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What Can Medicaid do for YOU?

March 6, 2013SarahBlog

Do you qualify for Medicaid? New rules starting in 2014

Image from heartland.org

The Illinois Senate approved Medicaid Expansion last week. As part of the Affordable Care Act, States have the option to expand Medicaid coverage for individuals that are currently ineligible. Under current Medicaid requirements, adults who do not meet a specific categorical requirement (such as being older than age 65, have certain disabilities or is a parent of a child under 18) have never been eligible for any public health care coverage under Medicaid, even if they are very low income.  For Illinois, this means approximately 600,000 people would be eligible starting in 2014 because they are below 138% of the Federal Poverty Limit. You or someone you know might qualify. Below are key components and expected benefits of Medicaid Expansion in Illinois.

 

Key components of Senate Bill 26:

  • All adults with incomes at or below 138 percent of the Federal Poverty Limit ($15,415 for an individual) will be able to enroll in Medicaid starting January 1, 2014. Currently, adults are eligible for Medicaid only if they have disabilities or care for dependent children.
  • The federal government will reimburse Illinois for 100 percent of the costs of covering these newly eligible enrollees through 2017.
  • The reimbursement rate will decrease gradually after 2017 but stay at 90 percent after 2020.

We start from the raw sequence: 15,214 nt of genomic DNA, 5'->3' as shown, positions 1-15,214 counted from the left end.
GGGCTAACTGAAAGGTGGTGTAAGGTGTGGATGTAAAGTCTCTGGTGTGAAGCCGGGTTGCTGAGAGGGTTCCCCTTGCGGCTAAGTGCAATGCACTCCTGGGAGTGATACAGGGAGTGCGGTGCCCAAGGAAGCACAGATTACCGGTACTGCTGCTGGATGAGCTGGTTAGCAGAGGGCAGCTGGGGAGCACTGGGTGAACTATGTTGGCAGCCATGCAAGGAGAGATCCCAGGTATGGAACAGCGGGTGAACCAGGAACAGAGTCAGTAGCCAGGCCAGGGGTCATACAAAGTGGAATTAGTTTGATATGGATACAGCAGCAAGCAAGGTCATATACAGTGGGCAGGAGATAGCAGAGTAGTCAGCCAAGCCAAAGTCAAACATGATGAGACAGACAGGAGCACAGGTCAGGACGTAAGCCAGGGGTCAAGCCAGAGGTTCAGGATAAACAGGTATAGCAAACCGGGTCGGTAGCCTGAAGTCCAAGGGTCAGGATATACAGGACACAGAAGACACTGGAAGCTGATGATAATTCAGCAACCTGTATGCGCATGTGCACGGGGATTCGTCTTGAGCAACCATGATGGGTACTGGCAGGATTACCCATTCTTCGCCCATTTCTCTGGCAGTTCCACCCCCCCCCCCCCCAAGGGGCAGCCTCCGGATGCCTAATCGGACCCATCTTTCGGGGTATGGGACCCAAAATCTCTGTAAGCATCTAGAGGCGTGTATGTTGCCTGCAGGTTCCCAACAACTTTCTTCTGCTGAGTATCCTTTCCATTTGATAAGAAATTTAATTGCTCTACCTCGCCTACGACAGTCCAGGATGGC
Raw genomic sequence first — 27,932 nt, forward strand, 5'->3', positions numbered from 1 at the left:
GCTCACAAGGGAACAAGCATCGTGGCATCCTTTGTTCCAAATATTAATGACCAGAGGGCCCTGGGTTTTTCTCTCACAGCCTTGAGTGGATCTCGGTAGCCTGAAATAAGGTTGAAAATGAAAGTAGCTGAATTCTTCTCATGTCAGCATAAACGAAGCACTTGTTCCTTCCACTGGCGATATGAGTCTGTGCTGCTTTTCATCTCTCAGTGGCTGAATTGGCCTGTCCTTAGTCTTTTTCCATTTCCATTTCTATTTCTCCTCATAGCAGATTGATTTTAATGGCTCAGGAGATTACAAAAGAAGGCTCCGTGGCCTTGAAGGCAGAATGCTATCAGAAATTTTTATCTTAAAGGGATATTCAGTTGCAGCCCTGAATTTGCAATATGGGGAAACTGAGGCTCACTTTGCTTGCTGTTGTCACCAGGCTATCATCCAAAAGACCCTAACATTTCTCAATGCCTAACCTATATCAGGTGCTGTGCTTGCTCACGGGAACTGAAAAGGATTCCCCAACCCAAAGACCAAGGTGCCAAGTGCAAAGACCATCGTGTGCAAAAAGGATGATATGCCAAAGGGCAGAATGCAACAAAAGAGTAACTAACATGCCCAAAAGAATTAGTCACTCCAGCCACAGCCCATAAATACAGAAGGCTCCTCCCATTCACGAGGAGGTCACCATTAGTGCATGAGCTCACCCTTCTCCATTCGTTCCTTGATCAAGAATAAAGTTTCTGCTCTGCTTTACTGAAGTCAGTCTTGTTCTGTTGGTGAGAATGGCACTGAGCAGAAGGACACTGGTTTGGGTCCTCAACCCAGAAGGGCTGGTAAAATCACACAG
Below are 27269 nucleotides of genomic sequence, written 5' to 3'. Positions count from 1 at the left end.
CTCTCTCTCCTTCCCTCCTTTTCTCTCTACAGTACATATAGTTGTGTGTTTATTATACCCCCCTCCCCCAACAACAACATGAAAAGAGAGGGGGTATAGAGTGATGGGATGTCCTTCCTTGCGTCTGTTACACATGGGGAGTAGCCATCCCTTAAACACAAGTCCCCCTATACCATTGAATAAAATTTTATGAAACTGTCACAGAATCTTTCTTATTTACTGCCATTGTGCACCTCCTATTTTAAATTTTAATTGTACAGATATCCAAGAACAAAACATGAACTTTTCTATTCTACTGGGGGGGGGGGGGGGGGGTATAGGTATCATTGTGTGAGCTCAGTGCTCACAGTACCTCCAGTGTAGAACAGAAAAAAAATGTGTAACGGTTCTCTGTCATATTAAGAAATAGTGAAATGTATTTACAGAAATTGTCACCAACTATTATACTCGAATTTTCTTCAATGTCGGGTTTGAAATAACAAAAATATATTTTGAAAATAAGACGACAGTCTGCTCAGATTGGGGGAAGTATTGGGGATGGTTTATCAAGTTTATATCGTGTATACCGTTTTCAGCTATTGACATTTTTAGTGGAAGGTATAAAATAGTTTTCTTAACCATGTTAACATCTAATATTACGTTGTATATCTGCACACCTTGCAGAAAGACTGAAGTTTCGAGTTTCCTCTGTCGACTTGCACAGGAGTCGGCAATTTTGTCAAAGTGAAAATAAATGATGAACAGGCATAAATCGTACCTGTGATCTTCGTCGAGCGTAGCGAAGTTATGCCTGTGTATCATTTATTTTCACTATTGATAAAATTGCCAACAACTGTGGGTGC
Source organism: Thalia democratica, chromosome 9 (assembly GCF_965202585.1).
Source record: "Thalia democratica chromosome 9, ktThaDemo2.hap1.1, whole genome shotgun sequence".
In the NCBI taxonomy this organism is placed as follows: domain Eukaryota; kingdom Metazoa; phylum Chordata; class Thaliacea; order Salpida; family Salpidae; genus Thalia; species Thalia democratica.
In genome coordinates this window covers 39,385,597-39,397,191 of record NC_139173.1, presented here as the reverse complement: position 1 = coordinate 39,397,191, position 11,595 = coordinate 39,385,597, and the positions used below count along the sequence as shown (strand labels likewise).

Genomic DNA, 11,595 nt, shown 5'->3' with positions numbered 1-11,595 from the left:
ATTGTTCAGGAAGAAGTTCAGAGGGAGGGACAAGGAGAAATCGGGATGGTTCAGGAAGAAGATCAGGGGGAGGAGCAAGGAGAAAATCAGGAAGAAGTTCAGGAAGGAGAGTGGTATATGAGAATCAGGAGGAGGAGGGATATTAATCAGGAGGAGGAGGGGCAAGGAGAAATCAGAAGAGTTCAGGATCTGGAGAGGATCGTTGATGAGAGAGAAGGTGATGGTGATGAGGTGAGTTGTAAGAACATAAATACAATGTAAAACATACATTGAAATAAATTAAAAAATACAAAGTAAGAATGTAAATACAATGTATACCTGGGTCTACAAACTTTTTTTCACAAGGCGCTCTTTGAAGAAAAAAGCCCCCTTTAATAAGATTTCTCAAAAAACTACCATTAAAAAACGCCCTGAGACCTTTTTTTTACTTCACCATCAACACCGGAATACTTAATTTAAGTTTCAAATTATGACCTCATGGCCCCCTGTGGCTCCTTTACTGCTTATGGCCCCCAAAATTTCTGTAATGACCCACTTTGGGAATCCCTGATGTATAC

• If the federal government fails to reimburse the state at 90 percent or above, the newly eligible clients will become ineligible; Illinois will not be stuck with the bill.

 

Expected benefits include:

  • Access to routine, coordinated care for 342,000 low-income adults
  • Fewer unnecessary and uncompensated emergency room visits
  • An influx of $1.1 billion in federal dollars in the first year and more than $12 billion in federal funds in the first eight years of the expansion
  • Job creation in the health care sector
  • $105 million in annual savings to the state as federal funds replace state expenditures on mental health, HIV/AIDS drugs and other areas of spending
  • A reduction in the burden on hospitals and local government currently caring for the uninsured
  • Better preventive care and mental health care for a vulnerable segment of the population[1]


[1] State Senator Van Pelt on the Illinois Senate vote to expand Medicaid, last modified February 23, 2013, http://senatorvanpelt.com/index.php/news/81-state-senator-van-pelt-on-the-illinois-senate-vote-to-expand-medicaid.

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